Posted by: smithdavid | December 30, 2012

Subduing the Ego and The Big Blue Bus

The arms of our wetsuits hang down from our waists. It’s too hot to have them fully on while Andre goes through some surf theory. I’m on Nahoon Beach again and it’s almost a full year since my last surf lesson.

‘Let’s do some stretching first ,’ he says. ‘I go to Pilates twice a week to keep flexible…’

I bend over and feel the pain from taut hamstrings, my hands are a foot above my toes and there seems no chance I’ll get them any lower. It’s only two days since I last surfed on surfari with EV but already all my muscles and sinews have stiffened.  I wonder if anyone amongst the languid crowd is watching and chuckling as they bake on their beach towels.

hot nahoon beach

hot nahoon beach

We get our arms into the suits and zip up.

‘Let’s see a few pop-ups…’ says Andre. I’m hoping that all those pop-ups I did in the dark lounge in London will allow me to spring up gracefully now, I want to show Andre that there has been some movement forward in the last year. Also, my surf confidence could use a lift after the tough days with EV that have just passed.

But as I push up I feel rigidity in my hips and my left foot lands underneath my waist instead of beneath my chest. I can do better than this, I want to say.

‘Do a few more…’ Andre says, ‘this happens when you haven’t surfed for a few days.’

We wade out mid-way between the swimming area and the river mouth. With some disappointment I see that we’ve stopped in the white-water, I was hoping we’d head straight out back. This should be easy, I think.  But I fall of the first few waves, even though Andre has pushed me into their path and I didn’t have to paddle.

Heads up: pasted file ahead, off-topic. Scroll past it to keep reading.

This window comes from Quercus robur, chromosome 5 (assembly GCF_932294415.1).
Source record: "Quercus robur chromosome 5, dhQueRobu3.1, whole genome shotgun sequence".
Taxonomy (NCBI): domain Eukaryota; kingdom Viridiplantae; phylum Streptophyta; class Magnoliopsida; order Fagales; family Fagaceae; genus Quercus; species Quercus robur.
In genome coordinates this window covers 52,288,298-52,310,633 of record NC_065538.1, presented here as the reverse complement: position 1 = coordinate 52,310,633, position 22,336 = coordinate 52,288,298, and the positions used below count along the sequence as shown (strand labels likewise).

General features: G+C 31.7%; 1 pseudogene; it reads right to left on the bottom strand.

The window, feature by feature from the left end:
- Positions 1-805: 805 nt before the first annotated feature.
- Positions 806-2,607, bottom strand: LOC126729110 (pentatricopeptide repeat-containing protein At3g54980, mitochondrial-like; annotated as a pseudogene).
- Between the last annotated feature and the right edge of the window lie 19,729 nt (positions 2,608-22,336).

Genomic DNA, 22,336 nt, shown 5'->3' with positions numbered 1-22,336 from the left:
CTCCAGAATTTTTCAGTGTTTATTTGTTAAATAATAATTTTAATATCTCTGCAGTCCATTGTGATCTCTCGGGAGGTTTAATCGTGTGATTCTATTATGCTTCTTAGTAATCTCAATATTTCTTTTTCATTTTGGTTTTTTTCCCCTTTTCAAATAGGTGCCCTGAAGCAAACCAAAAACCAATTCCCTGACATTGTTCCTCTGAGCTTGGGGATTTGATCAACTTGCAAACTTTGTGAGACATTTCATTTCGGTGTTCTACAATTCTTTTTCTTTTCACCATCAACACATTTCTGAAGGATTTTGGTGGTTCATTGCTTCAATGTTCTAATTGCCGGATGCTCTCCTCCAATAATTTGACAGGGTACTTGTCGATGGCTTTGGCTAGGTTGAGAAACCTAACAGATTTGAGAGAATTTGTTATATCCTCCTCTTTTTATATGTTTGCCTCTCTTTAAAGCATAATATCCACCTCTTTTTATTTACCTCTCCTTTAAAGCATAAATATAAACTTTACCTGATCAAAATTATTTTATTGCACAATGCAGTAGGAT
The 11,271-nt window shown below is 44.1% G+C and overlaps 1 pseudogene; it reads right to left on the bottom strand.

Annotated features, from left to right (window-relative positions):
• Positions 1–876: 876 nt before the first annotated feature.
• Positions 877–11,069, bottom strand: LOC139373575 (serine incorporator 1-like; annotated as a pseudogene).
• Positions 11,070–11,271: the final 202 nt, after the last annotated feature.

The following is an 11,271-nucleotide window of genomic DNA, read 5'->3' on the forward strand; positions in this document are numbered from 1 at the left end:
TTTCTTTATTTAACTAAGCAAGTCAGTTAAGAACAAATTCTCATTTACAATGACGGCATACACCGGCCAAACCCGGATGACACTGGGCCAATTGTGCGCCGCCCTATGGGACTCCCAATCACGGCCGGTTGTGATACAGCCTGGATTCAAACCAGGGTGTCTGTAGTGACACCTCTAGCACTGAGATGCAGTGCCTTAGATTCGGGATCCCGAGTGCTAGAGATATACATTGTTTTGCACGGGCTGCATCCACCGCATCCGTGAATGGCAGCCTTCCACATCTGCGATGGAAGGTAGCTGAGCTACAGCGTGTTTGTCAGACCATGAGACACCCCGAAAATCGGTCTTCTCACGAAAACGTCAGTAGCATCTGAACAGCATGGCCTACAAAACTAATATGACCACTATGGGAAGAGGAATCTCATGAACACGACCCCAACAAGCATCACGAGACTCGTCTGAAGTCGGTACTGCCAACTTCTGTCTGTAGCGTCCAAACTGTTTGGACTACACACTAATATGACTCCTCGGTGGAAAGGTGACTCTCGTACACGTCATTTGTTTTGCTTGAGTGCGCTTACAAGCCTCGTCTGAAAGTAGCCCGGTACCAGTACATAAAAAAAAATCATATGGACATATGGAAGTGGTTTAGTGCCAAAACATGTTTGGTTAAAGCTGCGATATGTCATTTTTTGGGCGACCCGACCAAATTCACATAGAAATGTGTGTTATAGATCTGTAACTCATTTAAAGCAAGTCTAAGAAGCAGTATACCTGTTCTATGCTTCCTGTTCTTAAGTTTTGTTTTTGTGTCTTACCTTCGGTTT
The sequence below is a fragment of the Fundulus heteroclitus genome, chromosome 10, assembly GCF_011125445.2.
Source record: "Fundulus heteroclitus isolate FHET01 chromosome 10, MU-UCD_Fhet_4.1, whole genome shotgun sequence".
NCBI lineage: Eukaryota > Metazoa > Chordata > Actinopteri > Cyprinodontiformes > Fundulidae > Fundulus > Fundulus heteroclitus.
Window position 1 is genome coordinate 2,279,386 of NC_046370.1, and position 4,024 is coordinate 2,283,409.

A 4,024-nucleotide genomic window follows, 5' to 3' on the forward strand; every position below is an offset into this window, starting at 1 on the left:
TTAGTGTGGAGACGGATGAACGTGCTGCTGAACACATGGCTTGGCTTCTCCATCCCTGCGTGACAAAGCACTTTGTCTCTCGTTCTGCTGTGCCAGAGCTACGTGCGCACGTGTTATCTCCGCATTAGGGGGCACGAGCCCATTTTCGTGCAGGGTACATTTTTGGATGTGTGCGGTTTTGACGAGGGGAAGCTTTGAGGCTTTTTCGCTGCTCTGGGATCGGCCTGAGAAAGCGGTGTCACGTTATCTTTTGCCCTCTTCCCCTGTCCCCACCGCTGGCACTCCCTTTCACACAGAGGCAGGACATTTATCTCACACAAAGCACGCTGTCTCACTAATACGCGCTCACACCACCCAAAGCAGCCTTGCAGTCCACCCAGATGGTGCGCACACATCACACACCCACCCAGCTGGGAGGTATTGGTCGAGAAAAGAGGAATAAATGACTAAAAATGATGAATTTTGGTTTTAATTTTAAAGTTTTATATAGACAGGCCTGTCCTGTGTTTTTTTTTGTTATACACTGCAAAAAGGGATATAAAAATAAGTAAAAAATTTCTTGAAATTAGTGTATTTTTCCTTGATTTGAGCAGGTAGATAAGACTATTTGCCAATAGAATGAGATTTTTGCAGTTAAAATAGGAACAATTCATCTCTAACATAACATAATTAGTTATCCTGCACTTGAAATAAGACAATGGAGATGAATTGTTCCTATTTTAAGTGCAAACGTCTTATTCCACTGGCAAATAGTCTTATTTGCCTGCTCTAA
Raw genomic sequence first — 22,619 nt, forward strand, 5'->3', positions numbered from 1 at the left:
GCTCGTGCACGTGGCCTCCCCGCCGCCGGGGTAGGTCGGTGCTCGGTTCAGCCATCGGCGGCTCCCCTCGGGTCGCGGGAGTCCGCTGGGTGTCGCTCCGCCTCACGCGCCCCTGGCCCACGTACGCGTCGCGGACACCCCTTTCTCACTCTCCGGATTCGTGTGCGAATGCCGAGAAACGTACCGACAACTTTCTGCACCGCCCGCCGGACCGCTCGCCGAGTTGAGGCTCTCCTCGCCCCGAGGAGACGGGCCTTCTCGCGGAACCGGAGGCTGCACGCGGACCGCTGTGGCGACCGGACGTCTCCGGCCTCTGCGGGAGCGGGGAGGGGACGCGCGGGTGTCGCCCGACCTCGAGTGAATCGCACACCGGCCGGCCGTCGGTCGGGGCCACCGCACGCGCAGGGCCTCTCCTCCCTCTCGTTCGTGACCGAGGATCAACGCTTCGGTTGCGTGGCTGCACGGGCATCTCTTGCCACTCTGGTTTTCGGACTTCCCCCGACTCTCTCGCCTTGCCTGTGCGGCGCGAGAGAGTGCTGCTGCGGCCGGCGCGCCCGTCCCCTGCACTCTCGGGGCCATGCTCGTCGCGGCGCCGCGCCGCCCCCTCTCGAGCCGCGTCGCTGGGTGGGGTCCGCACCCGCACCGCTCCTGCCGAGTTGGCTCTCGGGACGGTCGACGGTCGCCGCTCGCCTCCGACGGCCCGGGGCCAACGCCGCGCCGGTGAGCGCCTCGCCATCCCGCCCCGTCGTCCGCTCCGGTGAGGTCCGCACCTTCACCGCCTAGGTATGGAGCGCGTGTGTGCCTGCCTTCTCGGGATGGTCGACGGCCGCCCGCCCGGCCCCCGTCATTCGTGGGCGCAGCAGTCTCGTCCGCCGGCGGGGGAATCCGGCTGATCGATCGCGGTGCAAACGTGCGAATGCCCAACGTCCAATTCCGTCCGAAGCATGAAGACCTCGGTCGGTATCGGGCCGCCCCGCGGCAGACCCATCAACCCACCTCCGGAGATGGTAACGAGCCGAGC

‘The board could use a little wax…’ he says generously. But it’s foam board and doesn’t need wax and I’m cursing myself.

someone on a wave in nahoon...

someone on a wave in nahoon…

At last I start getting up on the waves. Andre shows me exactly where to stand on the board and what I should be looking for in a wave.

In a break in sets of waves, we talk about board hire.

‘You can use this one for half of whatever the hire shop are looking for,’ says Andre. I’m resistant at first, six months ago I turned down a foamie because I thought I had progressed further than that. But the week of toil with EV is clear and sharp and it subdues my ego.

Later we’re in Andre’s driveway (a short distance from Nahoon) looking for straps to tie the board to Dad’s Honda. Dad watches sceptically as we place the blue board on his roof. But he doesn’t complain.

I take the board out later at Gonubie Beach. It’s heavy and hard to turn but it only needs about half-a-foot of wave to take off. And once it’s going, it stays going. I catch a few small waves and ride them for a while.

‘That’s a big surf board Uncle Dave,’ Jess, my niece, says later when I get home.

‘It’s the Big Blue Bus,’ I tell her, winking, ‘it’s doesn’t turn much, but once you’re on it, you’re really on it…’



  1. Hey Dave,

    Enjoyed the post.

    Among the great things about 2012 has been these connections.

    Thanks and wishing you a wave filled 2013.


    • cheers tom. agreed about new connections. all the best with only here, only now in the new year, i’m looking forward to new posts. have a good one. dave

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